Longtime NBC newsman Edwin Newman dies

Peabody Award-winning journalist was 91

Edwin Newman, who served NBC News for 32 years and was one of the most respected journalists in broadcast news, has died, the network announced Wednesday. He was 91.

Newman died peacefully of pneumonia Aug. 13 in Oxford, England, his lawyer Rupert Mead told Reuters. His wife and daughter wanted to wait before announcing his death to come to terms with the loss, Mead said.

Newman was regarded as a master journalist -- a newsman, a commentator and an esteemed critic. He received the George Foster Peabody Award in 1966 for "wit and depth of understanding" for his radio news broadcasts.

Beginning in 1961 and until his retirement in 1984, Newman was an indefatigable force in network news. In addition to his commentary, he narrated numerous documentary specials for NBC -- at one point, he acknowledged that he had, perhaps, made more TV docs than anyone. He also moderated two presidential debates: Ford vs. Carter in 1976 and Reagan vs. Mondale in 1984.

A fastidious grammarian, Newman also was renown for his theater reviews and cultural criticism. Appointed drama critic for NBC in 1965, he delivered capsule reviews of Broadway plays. His sardonic wit and incisive analyses rankled some: Producer David Merrick barred him from his productions after Newman panned one of his shows.

Yet the "ban" only increased Newman's cache as a critic, and he won an Emmy in 1966 for his drama criticism. He was subsequently named critic-at-large for NBC, reviewing plays, performers and films, and he conducted interviews with such arts luminaries as Peter Ustinov and Andres Segovia.

Newman was involved in many of NBC "special events" programming. He narrated many memorable specials, including a 1965 program on the race riots in Chicago and Los Angeles.

Newman began his tenure with NBC in London in 1952 and headed up several of the networks news bureaus, including those in London, Paris and Rome.

"Ed Newman was never preachy or pedantic," NBC Nightly News anchor Brian Williams said in a statement. "He was approachable, elegant and precise. He was a teacher, a broadcaster and above all a superb journalist. To those of us watching at home, he made us feel like we had a very smart, classy friend in the broadcast news business."

Edwin Harold Newman was born in New York on Jan. 25, 1919, and majored in political science at the University of Wisconsin in Madison while writing for the university's stridently political newspaper, the Daily Cardinal. Obtaining his bachelor of arts degree in 1940, Newman entered graduate school at Louisiana State but left after a semester, taking a civil service post in Washington. However, the bureaucratic routine bored him, and he rekindled a boyhood dream -- to become a newspaperman.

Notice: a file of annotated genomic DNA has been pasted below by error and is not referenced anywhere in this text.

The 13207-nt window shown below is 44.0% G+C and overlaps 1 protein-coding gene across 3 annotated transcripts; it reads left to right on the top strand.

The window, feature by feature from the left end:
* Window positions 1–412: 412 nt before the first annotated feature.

Newman soon landed his first journalistic job, taking dictation at the International News Service's Washington bureau. After a stint with United Press, Newman entered the Navy in 1942, serving as a communications officer until the end of the war. Upon discharge in 1945, he worked at a variety of journalistic posts, highlighted by a period of learning under Eric Sevareid at CBS' Washington bureau.

He left CBS and moved to London where he did free-lance work, writing magazine articles and doing special broadcasts for the BBC and NBC. Newman began at NBC full-time in 1952 and became NBC London bureau chief four years later. In 1961, he received an Overseas Press Club award for his foreign news stories coverage, including assignments in all the leading European cities as well as in Africa, the Middle East and the Far East. He was the only Western journalist to have interviewed Japanese emperor Hirohito.

Newman returned to the U.S. in 1960 to cover the Kennedy-Nixon presidential election and moved back permanently the following year, joining the "Today" show in New York. Additionally, he presented radio newscasts and moderated "The Nation's Future," a series of TV debates. In 1961, he substituted for Chet Huntley on the weekly "This Is NBC News."

Newman distinguished himself on a special in 1964 on the one-year anniversary of JFK's assassination. He appeared on a panel with CBS' Walter Cronkite and ABC's Howard K. Smith, talking about TV in electronic age. He defended criticism of TV news coverage, arguing that its brevity was a virtue since it highlighted the essentials of a story.

An enthusiastic grammarian, Newman also chaired the usage panel of American Heritage Dictionary. He wrote four books on language, including "Strictly Speaking, Will America Be the Death of English? (1984), "A Civil Tongue" (1976) and "I Must Say" (1989).

Nonetheless, the tousled newsman also had a sense of fun: He hosted two episodes of "Saturday Night Live" and appeared on sitcoms including "Murphy Brown." In 1996, he hosted "Weekly World News," bringing his authoritarian tone to the newsmagazine satire.

Newman and his wife, Rigel, had moved to England in 2007. He is survived by his wife and daughter Nancy.